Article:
Religion news 7 May

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Faith leaders who joined more than 500 people in an online iftar from London,  spoke of their hope that the community spirit and social welfare contributions of faith communities throughout  Britain, would continue after the Covid19 pandemic is over. The virtual iftar marked the end of a day of fasting during Ramadan and is the fifth interfaith iftar to be organised by the Foundation.
The Chief Rabbi Rabbi Ephraim Mirvis said “It is so crucially important that we take this sense of unity and empower it to exist well beyond Covid19.” The Bishop of London Sarah Mullaly: “We are so much more reliant on each other now and my hope is that some of those lessons will stick beyond this storm and will shape our society beyond Covid 19.  .. There’s no doubt that coming out of this, issues such as food poverty and unemployment will have grown. may be that we collaborate even more, so that we work across our faith boundaries to support our communities.”
The Archbishop of Canterbury Justin Welby:  “So many mosques are feeding people, so many churches, synagogues are reaching out to feed people. What a wonderful gift the faith communities are to this country. They reach out with the overflowing love of God and compassion for the poor.”Cardinal Vincent Nichols, leader of the Roman Catholic church in England and Wales: “When our social, world is reduced, our inner world becomes so much bigger and within our hearts are demons as well as angels, and each of us  has a struggle in these testing times,  and the only answer is in the mystery of God and in the presence of God and understanding our life as a gift.”
Imam Mohammed Mahmoud,
who calmed a crowd after a terrorist attack near Finsbury Park mosque: “How our society responds to our crisis today will depend on us – the decision taken by each of us to reach out to someone different, to start an initiative to help the vulnerable, to show our solidarity with the marginalised. These will define whether this crisis is a moment for greater unity, or God forbid, division. Seeing the way communities have come together online with these wonderful virtual iftars makes me very optimistic.”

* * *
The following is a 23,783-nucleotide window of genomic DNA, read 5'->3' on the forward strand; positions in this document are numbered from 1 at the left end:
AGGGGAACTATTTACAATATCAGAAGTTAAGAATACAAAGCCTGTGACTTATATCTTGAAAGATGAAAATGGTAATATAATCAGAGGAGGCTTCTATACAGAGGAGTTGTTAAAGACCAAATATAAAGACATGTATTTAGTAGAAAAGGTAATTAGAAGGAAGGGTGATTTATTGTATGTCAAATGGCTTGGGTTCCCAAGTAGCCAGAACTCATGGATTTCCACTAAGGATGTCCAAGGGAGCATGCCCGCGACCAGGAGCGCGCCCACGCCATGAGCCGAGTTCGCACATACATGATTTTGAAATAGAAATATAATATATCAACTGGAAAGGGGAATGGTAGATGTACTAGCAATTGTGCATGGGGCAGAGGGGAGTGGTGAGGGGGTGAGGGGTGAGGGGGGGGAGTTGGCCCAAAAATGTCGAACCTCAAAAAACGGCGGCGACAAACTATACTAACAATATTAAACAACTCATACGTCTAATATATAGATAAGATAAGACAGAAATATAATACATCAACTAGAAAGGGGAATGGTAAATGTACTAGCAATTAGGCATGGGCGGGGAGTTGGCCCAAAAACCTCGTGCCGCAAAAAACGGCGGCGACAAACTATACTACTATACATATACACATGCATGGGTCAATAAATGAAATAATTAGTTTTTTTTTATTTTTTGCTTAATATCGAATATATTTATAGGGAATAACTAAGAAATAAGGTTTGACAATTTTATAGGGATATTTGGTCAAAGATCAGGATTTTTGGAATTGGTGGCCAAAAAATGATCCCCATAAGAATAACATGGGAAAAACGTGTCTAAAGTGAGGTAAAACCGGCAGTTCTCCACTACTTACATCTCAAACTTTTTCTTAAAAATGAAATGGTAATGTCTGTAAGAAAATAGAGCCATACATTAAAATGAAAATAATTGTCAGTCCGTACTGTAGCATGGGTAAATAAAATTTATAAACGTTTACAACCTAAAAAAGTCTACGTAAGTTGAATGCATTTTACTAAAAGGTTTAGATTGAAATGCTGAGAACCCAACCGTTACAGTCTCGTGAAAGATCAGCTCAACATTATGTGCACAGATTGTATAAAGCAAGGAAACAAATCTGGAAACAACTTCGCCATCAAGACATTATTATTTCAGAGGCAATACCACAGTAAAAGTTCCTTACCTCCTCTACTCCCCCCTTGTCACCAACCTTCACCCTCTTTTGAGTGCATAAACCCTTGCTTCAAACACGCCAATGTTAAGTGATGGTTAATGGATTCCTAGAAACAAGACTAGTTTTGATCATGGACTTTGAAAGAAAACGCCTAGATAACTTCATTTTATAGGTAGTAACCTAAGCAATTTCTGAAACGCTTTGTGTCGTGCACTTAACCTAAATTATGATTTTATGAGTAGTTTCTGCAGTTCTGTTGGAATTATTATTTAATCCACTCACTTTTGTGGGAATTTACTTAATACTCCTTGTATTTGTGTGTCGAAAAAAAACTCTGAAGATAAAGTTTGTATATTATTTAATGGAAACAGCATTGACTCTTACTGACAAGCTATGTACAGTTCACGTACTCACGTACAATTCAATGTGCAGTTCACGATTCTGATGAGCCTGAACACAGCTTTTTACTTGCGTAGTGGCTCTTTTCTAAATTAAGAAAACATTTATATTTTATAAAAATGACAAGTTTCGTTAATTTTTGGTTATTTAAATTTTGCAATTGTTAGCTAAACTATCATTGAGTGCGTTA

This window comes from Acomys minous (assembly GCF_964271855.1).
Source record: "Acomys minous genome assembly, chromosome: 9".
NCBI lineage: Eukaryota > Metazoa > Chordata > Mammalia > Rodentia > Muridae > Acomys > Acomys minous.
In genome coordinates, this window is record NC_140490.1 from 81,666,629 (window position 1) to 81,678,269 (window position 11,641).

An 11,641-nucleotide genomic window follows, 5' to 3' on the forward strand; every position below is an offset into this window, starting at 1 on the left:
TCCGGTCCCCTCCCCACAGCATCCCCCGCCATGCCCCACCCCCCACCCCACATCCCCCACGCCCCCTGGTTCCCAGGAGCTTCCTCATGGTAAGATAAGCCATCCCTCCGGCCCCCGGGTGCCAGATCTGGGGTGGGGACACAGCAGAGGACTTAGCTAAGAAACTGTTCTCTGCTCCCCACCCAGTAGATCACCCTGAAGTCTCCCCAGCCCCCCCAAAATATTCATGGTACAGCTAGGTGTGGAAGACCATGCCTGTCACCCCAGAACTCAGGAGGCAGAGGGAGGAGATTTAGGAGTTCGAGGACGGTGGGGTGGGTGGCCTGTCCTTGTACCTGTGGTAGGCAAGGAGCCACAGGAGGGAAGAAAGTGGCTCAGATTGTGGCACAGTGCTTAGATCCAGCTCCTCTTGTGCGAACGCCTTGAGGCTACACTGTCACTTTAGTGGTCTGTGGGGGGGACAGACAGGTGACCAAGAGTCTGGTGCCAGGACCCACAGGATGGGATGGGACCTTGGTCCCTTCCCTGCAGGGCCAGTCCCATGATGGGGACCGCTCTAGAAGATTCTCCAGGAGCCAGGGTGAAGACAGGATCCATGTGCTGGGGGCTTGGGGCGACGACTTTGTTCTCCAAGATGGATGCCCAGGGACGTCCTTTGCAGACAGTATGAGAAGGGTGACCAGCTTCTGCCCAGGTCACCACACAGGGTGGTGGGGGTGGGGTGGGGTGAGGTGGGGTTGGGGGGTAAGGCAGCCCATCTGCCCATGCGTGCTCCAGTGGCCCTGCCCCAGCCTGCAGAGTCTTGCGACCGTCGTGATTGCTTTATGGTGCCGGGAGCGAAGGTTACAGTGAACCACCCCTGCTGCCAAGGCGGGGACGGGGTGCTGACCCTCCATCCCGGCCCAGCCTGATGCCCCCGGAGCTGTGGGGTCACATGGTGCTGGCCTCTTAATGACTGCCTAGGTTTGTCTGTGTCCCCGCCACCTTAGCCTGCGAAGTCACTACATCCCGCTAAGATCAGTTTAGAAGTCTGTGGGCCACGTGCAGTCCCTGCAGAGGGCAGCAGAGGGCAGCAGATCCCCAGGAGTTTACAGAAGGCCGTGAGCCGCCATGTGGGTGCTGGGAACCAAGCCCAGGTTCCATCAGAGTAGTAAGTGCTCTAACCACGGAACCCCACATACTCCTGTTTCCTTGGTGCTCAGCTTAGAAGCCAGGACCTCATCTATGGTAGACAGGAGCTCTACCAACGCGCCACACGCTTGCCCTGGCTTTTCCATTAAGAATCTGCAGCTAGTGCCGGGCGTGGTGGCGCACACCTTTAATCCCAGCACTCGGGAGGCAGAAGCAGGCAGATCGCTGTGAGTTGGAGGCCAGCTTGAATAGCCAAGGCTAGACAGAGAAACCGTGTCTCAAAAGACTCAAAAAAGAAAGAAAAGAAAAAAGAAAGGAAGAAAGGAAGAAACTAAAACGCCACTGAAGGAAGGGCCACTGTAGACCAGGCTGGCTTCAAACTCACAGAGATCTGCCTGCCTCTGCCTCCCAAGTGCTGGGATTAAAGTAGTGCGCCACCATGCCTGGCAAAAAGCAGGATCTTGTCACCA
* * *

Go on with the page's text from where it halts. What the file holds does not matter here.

Operation Noah, a Christian climate change charity, is calling on all churches to disinvest from fossil fuels and invest in clean technologies of the future. The report ‘Church investments in major oil companies: Paris compliant or Paris defiant?’ says major oil companies are planning to continue exploration and extraction of new reserves.

Religions for Peace USA, an interfaith group, has organised a national day of prayer for all impacted by Covid19. It is putting on a zoom and facebook service at 1400 EST.

The hospital set up in Central Park New York, to deal with Covid19 patents, and run by the evangelical group Samaritans Purse, is to close tomorrow (Friday 8th May). The group is led by Franklin Graham, son of the evangelist Billy Graham, and caused controversy by asking staff to sign a statement opposing same sex marriage.

The United Methodist Church in America was due to make a historic decision this week on gay marriage, which would have split it in two. But the conference has been delayed because of the coronavirus pandemic and is now not likely to take place for at least a year.


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